Jun 30, 2012
I had the opportunity to sit down with Junar CEO and co-founder Diego May and talk with him about his goals for his company. Junar provides a platform designed to help organizations deal with the growing collection of Big Data now known intimidatingly as Open Data. Organizations large and small are being compelled to release their data in raw formats to improve accountability, spur collaboration, and improve efficiency. May believes his company is perched on the cusp of the third renaissance of technology. The first was the rapid growth in computing speed, the second was the maturity of the internet, and the third is the wave of efforts to tackle the growing sea of data out there. Large and small tech players are moving in on the open data challenge, but Mr. May is confident that a compelling and intuitive platform is a significant competitive advantage. I created a profile on Junar.com and logged in, and saw that the platform gives the user some powerful, accessible, and most importantly, non-technical tools. One can access a world of information that wasn’t previously accessible to the typical internet user, whose purview is limited to search, email, and social networking. Using Junar’s dashboards tool, users can browse other users’ visualizations, and if they need to dig a little deeper themselves, the data sources are clearly referenced. In addition, Junar’s collection tools, give the ability to find data sets in pdf documents hidden on the web in ways that some leading search engines are unable to replicate.
How does Junar differ from the other efforts under way out there?
The other tools out there focus primarily on visualization, leaving it up to the employee or researcher to do the painful and often very technical legwork of collecting, enhancing, publishing, socializing, and reporting. The real value of Junar is not assuming the researcher will have a nice tidy spreadsheet to work with, and not assuming he knows a lot of technical tricks to scrape for data. Junar’s primary goal is to be the best publishing tool on the market, so we make a conscious effort not to become too narrowly focused on one aspect of the challenge.
Can Junar help an organization save money?
Cost savings opportunities have attracted many of our client organizations. Organizations wanting to tap into their data previously had to develop their own software, and without in-house expertise, this meant hiring or contracting, a costly and risky gamble. Junar positions itself well in this respect, as organizations that would balk at hiring a software developer would likely be glad to give its already existing employees access to Junar, since no coding experience is required. Junar provides services on a subscription basis, and all of our revenues come from subscriptions.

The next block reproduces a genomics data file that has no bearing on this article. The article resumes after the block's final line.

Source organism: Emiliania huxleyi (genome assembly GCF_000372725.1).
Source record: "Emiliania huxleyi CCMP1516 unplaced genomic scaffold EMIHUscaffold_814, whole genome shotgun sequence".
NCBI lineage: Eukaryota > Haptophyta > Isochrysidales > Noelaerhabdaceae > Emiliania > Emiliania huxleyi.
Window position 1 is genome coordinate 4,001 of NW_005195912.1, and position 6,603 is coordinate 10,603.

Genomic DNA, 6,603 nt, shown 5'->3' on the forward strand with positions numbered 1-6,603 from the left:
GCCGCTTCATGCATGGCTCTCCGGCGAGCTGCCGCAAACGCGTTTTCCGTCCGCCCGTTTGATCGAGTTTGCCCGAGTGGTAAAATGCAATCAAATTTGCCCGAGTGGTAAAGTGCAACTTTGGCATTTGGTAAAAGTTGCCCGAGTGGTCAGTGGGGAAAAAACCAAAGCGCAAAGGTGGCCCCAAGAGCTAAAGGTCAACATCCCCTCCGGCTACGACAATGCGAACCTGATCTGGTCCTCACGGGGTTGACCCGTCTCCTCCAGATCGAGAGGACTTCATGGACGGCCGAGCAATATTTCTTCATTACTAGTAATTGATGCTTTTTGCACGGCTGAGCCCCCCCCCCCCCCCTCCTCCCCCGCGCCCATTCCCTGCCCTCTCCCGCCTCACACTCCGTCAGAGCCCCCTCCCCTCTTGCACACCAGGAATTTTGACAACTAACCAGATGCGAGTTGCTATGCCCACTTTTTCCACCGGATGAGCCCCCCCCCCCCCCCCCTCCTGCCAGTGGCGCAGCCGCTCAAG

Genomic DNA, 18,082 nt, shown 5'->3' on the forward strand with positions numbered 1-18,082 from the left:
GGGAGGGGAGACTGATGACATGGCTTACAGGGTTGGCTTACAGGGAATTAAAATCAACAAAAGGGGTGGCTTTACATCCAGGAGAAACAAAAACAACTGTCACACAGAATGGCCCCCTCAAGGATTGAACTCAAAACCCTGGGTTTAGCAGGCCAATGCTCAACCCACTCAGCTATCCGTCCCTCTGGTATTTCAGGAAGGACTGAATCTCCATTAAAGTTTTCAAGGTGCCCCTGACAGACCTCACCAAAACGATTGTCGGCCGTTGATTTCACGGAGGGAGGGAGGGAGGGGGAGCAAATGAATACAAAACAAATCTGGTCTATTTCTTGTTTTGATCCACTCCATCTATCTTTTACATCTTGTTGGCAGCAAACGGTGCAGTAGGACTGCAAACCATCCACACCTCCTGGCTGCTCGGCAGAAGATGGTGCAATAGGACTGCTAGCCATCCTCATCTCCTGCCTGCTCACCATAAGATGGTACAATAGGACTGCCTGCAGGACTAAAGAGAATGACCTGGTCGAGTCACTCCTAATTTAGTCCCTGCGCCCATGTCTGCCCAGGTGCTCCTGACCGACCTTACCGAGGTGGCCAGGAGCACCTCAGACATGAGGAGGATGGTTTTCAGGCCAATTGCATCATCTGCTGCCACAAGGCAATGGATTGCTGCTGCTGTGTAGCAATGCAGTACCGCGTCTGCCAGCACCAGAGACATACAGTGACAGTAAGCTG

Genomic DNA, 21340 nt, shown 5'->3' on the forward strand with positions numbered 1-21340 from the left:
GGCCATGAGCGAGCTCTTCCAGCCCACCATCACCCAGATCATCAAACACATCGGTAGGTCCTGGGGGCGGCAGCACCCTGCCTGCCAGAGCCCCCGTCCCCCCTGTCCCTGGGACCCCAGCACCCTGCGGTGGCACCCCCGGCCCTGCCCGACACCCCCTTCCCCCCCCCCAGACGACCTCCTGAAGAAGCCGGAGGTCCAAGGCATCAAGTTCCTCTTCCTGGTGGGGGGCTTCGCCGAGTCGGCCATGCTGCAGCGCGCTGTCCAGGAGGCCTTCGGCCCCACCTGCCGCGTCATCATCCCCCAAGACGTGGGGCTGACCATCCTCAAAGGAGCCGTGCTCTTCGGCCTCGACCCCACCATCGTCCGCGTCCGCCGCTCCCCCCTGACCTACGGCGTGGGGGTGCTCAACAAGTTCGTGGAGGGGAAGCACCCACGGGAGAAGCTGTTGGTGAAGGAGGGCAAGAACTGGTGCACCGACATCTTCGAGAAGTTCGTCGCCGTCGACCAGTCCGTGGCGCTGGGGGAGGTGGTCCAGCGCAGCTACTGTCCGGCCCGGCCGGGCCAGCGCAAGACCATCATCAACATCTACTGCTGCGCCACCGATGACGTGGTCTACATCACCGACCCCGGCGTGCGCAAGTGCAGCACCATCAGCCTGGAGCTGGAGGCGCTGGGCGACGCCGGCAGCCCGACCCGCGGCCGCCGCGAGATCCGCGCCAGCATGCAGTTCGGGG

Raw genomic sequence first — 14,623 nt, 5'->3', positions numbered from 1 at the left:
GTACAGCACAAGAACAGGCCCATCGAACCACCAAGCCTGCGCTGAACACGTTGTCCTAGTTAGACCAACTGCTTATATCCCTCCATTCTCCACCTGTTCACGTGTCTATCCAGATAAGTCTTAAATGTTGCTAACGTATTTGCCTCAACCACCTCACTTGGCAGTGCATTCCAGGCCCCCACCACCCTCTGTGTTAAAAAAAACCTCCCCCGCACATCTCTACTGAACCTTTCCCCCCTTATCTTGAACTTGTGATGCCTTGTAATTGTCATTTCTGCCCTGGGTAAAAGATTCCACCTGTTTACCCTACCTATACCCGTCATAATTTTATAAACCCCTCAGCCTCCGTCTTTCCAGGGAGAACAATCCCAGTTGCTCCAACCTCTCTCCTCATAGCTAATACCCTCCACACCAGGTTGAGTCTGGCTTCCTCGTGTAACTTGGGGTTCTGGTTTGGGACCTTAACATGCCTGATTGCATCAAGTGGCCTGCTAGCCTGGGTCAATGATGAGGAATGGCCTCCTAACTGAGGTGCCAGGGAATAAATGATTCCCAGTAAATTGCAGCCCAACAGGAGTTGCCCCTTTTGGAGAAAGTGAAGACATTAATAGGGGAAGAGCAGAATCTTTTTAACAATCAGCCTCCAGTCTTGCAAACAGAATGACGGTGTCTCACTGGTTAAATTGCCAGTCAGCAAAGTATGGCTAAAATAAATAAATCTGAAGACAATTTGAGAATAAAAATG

What is Junar’s philosophy on branding?
Junar’s products are white label. This means that if a newspaper publishes a report on their website using a Junar visualization, only the newspaper’s brand will appear with the visualization.
What experiences have you had prior to starting a company that made you feel you were up to the challenge?
We were fortunate enough to get to the final round at the MIT $100K Entrepreneurship Competition. That experience taught me that for an innovator there is no substitute for getting in front of a smart and critical audience and developing and sharpening your message. You can have a great work ethic and be very knowledgeable but having the ability to communicate the plan is often the thing people need to work on the most. The best way to learn leadership in the startup world is to practice pitching ideas to rooms filled with smart people. The best experience for an entrepreneur is to pitch an idea to a room full of people who can tell the difference between someone with a well formulated plan and someone who hasn’t run all the traps on their plan. Making it to the final round there was a tremendously validating experience.
How does Junar help organizations limit the release of sensitive or private data?
Junar’s platform only helps share what organizations have decided to share.
How have public sector efforts like the Open Data Initiatives motivated people to work on these problems?
Government organizations, by making public large amounts of data, are agreeing to do so in an effort to maintain accountability and transparency with their citizens. In the US, data.gov has released reports from across the government agencies for use by reporters and researchers. For the most part, government initiatives aimed at opening up data sets do not require any type of interpretation on their end. They release the data sets in a variety of formats and with varying degrees of organization. So Junar has positioned itself to serve the need of researchers as they collaborate using such data sets. Businesses are not necessarily under the same mandate as governments to share as much as possible. But many businesses products now generate more data than ever before. Heart rate fitness monitor companies now have growing data sets in their internal databases that could be instructive if released. This is just one example of a sensor that has become commonplace. Sensors are now picking up readings across a variety of activities, and the data is more valuable to the group when it is released. What better way to persuade discerning consumers to buy a product through a persuasive visualization of the product’s impact on the user?